5. I have a "somewhat" photographic memory. I can't tell you verbatim what is written on a page or what page it is on, but I can tell you about where something is in a book or magazine (front, middle, back) and on a page (top, bottom, middle) and if there is a photograph or drawing nearby. It has never really helped me in school as I don't have the true recall that will tell me exactly what information is written. Just a vague collection of content and where it is located. It does at times help when I am searching for something I have read, but otherwise is basically a useless ability. Like number 4 above. Weird, and somehow gives me the impression that I am second- or third-best in a category but not really good at anything!

6. I am lousy at names and worse a remembering numbers. At least in terms of brain-vocal connection. However, I can remember a phone number by how it sounds when I dial it and sometimes my hand knows it even when my "brain" doesn't. For instance, I can dial some frequent numbers on the phone without looking. But I cannot possibly tell you what number I have just dialed. And I can hear when I have mis-dialed a number. Another almost useless ability. (sigh)


Now this actually not the first time I have played this kind of game. So if you really are interested in knowing more about my "strangeness", hop on over to this early post from my very first meme, or this one where I do 8 more "interesting" things! I do think the first one has some of my best answers! (Snort Warning! Do not eat or drink around the computer while reading this post!!) And that's it guys. I'm telling you I'm not that interesting!! Don't ask me to do this again!! But I do know a couple of folks who are very interesting and as they are also playing "NaBloPoMo" they might can use this as a(n) substitute excuse for inspiration:

My great friend Jenn-In-Holland at Something to Say... who is welcome to substitute interesting photos for facts if she wants!! Same challenge to her partner-in-blog (check out their Looking Into photoblog) Allison at Soccer Mom In Denial. And another of my favorite writers, who doesn't usually do memes but could use the excuse as a personal favor to me, is our lovely SOS originator 'Twas Brillig.

Sunday, November 11, 2007

Something Old, Something New, Something Borrowed...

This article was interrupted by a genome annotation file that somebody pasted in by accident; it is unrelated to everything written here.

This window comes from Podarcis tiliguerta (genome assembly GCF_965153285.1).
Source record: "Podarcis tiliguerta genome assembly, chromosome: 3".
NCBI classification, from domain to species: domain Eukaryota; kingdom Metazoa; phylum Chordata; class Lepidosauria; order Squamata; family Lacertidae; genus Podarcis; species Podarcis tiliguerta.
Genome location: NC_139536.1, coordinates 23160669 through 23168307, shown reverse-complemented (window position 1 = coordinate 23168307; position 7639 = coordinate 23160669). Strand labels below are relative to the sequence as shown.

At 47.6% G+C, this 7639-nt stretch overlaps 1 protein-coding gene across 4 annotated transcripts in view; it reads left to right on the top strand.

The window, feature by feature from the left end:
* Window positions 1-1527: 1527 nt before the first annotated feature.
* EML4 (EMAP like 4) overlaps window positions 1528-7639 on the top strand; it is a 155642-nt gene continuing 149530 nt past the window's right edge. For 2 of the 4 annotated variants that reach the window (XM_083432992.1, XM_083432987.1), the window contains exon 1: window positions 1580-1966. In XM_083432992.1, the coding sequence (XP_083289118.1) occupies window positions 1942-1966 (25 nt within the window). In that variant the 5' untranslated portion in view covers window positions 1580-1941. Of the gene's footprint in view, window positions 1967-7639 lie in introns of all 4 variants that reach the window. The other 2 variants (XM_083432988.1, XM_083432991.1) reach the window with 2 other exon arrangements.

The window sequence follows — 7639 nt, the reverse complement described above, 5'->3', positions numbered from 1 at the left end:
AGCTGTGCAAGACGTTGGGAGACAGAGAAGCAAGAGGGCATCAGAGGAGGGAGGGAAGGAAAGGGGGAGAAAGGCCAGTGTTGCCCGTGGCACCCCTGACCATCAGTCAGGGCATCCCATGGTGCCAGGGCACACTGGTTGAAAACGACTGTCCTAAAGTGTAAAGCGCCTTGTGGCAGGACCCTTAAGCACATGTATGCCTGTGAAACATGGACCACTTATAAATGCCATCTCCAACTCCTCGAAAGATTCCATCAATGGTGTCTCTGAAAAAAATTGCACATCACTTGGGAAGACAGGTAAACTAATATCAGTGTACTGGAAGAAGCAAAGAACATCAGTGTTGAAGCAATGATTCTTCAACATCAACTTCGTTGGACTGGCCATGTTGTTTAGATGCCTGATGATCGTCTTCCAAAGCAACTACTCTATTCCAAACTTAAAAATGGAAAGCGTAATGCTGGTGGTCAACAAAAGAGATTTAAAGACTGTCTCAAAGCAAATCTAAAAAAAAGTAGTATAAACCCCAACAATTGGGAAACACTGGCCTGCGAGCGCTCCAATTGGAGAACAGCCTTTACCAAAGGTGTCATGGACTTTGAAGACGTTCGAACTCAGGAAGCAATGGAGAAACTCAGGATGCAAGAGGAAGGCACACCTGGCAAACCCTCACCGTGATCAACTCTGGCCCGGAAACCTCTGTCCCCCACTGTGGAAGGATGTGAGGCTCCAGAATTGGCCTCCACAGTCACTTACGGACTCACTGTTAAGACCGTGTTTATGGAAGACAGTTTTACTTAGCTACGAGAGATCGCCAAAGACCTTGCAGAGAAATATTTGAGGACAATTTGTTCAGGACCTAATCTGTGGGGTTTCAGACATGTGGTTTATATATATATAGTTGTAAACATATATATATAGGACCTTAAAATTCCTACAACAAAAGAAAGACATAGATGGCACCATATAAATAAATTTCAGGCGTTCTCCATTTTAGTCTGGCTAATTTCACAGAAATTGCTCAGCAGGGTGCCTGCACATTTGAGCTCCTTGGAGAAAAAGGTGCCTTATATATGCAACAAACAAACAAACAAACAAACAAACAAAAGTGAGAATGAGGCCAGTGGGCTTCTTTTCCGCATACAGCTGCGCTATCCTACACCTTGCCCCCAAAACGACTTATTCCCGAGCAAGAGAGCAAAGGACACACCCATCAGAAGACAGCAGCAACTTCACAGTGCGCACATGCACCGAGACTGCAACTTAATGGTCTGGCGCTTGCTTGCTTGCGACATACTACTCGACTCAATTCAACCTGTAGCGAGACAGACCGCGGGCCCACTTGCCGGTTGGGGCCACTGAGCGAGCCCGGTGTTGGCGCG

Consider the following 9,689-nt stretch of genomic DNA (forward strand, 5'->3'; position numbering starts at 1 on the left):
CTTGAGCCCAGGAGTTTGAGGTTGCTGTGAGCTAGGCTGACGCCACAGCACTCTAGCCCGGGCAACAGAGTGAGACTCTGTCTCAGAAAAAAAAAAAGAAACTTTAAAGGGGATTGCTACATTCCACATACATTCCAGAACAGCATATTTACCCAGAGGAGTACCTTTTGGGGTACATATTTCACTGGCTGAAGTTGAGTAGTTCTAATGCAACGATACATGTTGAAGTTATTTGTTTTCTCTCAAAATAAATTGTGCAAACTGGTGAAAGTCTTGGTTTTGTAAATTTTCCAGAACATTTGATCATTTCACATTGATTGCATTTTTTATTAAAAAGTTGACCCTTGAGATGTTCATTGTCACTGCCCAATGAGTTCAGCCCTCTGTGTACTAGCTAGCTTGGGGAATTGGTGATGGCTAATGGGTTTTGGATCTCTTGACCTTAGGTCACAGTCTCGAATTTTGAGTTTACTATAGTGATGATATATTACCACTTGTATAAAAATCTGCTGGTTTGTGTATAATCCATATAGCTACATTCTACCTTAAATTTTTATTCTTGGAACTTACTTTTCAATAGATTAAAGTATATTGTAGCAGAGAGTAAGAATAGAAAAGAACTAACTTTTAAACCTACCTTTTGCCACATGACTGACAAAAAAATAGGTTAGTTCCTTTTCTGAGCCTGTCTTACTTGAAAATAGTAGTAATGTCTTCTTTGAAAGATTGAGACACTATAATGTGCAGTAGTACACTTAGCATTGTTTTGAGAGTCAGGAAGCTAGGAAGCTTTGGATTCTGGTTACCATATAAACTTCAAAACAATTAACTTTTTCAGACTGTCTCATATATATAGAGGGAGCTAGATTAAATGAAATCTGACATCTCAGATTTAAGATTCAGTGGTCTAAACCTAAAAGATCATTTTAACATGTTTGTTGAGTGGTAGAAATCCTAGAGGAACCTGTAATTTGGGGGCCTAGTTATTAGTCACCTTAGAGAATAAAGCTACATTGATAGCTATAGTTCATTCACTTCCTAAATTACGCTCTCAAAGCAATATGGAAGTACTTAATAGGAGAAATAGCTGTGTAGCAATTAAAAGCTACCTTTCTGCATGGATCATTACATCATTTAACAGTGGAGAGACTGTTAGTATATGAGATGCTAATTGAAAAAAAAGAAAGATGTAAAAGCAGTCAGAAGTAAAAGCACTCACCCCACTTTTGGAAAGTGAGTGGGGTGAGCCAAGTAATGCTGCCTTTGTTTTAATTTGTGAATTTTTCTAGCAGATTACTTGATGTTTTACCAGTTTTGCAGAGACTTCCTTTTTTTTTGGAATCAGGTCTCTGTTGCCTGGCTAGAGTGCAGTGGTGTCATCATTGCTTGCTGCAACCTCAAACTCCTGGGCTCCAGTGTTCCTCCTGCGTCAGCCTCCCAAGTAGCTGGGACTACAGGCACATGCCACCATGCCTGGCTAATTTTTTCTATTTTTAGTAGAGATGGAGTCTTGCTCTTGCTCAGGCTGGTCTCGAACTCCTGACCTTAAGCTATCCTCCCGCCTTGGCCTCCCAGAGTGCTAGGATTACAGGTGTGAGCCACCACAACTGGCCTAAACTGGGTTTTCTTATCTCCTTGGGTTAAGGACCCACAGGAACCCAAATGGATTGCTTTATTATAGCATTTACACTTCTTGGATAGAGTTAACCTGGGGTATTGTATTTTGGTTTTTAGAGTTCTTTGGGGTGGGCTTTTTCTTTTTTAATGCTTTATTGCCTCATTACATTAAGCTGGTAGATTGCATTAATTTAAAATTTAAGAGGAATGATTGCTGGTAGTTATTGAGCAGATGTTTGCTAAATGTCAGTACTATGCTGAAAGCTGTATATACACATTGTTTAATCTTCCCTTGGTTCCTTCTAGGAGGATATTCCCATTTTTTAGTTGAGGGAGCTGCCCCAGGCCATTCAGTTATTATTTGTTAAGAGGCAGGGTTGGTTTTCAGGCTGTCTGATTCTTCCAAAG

And yet another installment of ....


I have been a bit heavy with my last story and I apologize here for this. But this time I flashback for another funny (true) tale from my past.

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While I have used this blog in the past to write about my wedding, I did not mention the adventure that involved the preparations for said day. And yes, this deserves its own SOS!

As I had mentioned, we got married in a civil ceremony in the city where my husband was born and where his family still lives. As neither of us is really into organized religion, we did not opt for the additional church wedding which is where the bride gets really decked out. However, since this was to be the only ceremony we planned, I wanted to wear something special for the day and as suits were a fairly common attire for me at work, I decided to wear a pretty dress. Great compromise, until I just could not find anything that really worked for me. Either too formal or too flashy or too casual. I decided I would wait until I got back to Texas to look for something there. As part of the planning, however, I indulged myself and picked up a German bridal magazine. While looking through it I found the perfect dress! A simple A-line, sleeveless shift with a lace cape overlay. And the magazine included the pattern for the dress!

Now I am not a seamstress, but knew that my Mom would help out and so this was the plan. The next good fortune came when I was walking over the local market and came across a stand selling the most beautiful bolts of lace. I fell in love with a simple cream-colored soft lace and bought the fabric on the spot. Back in Texas 3 weeks prior to the wedding I found matching cream-colored crepe for the dress and satin-like material for the lining and I was off. Now the comedy of errors that represents my sewing skills began. But I did not do too bad and only had about 3 meltdowns and tearful tantrums that required my mother's skills to rescue me. I am sure she rues the day she ever taught me to sew. But in the end it worked out fabulous.

How hard could it have been, you ask? Well, for you novices, crepe and satin are very hard to keep in place when cutting and sewing and tend to slip and slide all over the place. And both materials unravel like crazy so you have to be careful with the strings or else end up with bunches and pulls in the fabric (which I did on numerous occasions). And the pattern, while simple, had an elegant trick to it. The skirt had a "lily hem" which was shorter in the front, hitting just above my knee, and long in the back, dipping down to mid-calf. Trying to get both sides symmetrical was harder than it sounds. Oh, and of course the instructions were all in German!